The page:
Ethiopia’s sole eurobond is close to erasing gains made since a peace process started to end its catastrophic civil war, as investors increase bets that the Horn of Africa nation will default.
(Bloomberg) — Ethiopia’s sole eurobond is close to erasing gains made since a peace process started to end its catastrophic civil war, as investors increase bets that the Horn of Africa nation will default.
The price on its $1 billion in debt due December 2024 fell 0.8 cents on the dollar to 63.88 cents as of 8:55 a.m. in London, the biggest drop in two months to the lowest since January. The securities have declined for nine of the past ten days as optimism about the nation’s future dissipates.
Ethiopia’s foreign debt rallied strongly in January when investor hopes were high that it could quickly reach an agreement with the International Monetary Fund following progress in ending the fighting between government forces and dissident Tigrayan fighters. A prospective end to that two-year conflict had revived hopes that Ethiopia could return to form as one of Africa’s best growth prospects.
“Ethiopia was one of the names we entered quite substantially upon the peace process but have since phased out,” said Maciej Woznica, a fixed-income portfolio manager at Coeli Frontier Markets AB. “It’s currently none. There is lack of progress on the proactive approach from the bondholders to actually deal with the debt maturity next year. The risk of default is increasing.”
Talk of default marks a remarkable turnaround in the economic and political trajectory of Ethiopia, a growing regional power with a population of 120 million. Until recently, it was one of the continent’s most exciting success stories, expanding its economy at an average annual pace of 9.1% in the five years to 2020. That’s the year the war broke out — about 13 months after Prime Minister Abiy Ahmed won the Nobel Peace Prize for his work to end two decades of conflict with neighboring Eritrea.
Ethiopia has been in talks with the International Monetary Fund for a loan of at least $2 billion. While the Washington-based multilateral lender has confirmed that the Ethiopian authorities have requested a program, there is no clear indication of timelines, Sam Singh-Jami, Africa Strategist at Rand Merchant Bank, said in a note to clients.
“It should be noted that Ethiopian authorities need a programme that will anchor their discussions around debt restructuring,” Singh-Jami said. “Barring the conflict in Tigray, the country is recovering from a six-year drought, food scarcity, effects of the pandemic and spillover factors from the Russia-Ukraine war.”
Requests for comment to Governor of the National Bank of Ethiopia Mamo Mihretu, Ethiopia’s State Minister of Finance for Economic Cooperation Semereta Sewasew, and State Minister of Finance Eyob Tekalign on Thursday went unanswered as of early Friday.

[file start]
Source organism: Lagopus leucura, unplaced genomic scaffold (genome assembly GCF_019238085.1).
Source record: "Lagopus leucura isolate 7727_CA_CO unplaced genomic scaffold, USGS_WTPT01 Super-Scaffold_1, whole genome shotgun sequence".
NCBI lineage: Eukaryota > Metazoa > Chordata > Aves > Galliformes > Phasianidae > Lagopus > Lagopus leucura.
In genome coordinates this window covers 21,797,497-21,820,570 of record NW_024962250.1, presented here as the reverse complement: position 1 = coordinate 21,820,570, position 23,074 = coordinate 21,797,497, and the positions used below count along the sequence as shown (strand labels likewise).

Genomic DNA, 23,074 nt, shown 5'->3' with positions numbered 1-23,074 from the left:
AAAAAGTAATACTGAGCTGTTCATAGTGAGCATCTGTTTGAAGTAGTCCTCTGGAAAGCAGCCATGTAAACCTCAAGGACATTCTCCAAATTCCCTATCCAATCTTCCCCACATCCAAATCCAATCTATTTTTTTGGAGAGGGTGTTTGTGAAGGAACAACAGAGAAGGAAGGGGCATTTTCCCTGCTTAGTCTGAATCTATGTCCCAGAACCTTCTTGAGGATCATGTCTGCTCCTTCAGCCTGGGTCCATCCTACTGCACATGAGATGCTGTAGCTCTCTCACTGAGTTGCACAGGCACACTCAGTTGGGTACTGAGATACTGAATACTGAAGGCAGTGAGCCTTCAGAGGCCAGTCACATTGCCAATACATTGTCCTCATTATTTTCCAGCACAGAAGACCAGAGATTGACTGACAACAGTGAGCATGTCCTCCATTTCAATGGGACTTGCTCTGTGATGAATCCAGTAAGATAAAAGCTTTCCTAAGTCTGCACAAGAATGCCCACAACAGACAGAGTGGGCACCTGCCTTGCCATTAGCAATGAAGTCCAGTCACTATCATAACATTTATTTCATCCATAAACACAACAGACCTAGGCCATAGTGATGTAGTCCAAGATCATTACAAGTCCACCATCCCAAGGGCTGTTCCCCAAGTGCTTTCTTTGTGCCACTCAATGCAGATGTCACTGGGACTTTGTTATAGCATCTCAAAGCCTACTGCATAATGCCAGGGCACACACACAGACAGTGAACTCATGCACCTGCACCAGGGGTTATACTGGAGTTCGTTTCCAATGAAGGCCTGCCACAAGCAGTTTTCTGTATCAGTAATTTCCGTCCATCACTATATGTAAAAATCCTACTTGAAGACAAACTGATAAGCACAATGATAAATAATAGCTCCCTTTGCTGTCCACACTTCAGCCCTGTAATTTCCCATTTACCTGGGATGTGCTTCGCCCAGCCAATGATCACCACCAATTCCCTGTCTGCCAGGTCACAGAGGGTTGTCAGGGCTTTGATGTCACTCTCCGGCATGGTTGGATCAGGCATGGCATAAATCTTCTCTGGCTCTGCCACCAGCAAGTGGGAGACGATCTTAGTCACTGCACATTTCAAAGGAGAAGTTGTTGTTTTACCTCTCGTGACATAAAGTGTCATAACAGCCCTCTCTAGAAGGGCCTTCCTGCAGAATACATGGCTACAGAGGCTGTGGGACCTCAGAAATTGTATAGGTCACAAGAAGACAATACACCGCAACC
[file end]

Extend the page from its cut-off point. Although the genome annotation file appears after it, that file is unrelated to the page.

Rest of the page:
The premium investors demand to hold Ethiopian debt over US Treasuries has been rising since March and now trades at its highest on record at 4,325 basis points, or more than 43 percentage points — well above the 1,000 basis-points level regarded as the threshold for debt distress. The country has a $33 million coupon payment due on December 11. The principal amount of $1 billion is due a year after that.
The government would need to initiate a new funding program to proceed with a requested overhaul of its debt under the Group of 20’s so-called Common Framework. Ethiopia has about $28 billion of external debt and has said it would need $20 billion for post-war reconstruction.
Moody’s Investors Service last month downgraded Ethiopia’s credit rating to Caa3, warning of the “increasingly high likelihood of default” on its foreign currency private-sector debt. It said foreign investors were likely to see losses in the range of 20%-35% as the government sought liquidity relief.
Meanwhile, a United Nations panel this week said Ethiopia faces a high risk of further atrocities because of instability in several regions and the failure to fully implement the peace deal. The warning comes almost a year after the signing of a cease-fire agreement between Abiy’s government and the Tigray People’s Liberation Front. The conflict left hundreds of thousands dead and forced millions more to flee, according to US and European Union estimates.
In Amhara, Ethiopia’s second-most populous region, a local militia known as the Fano has fought fierce battles with federal soldiers recently after Abiy ordered all such groups to be integrated into the national army.
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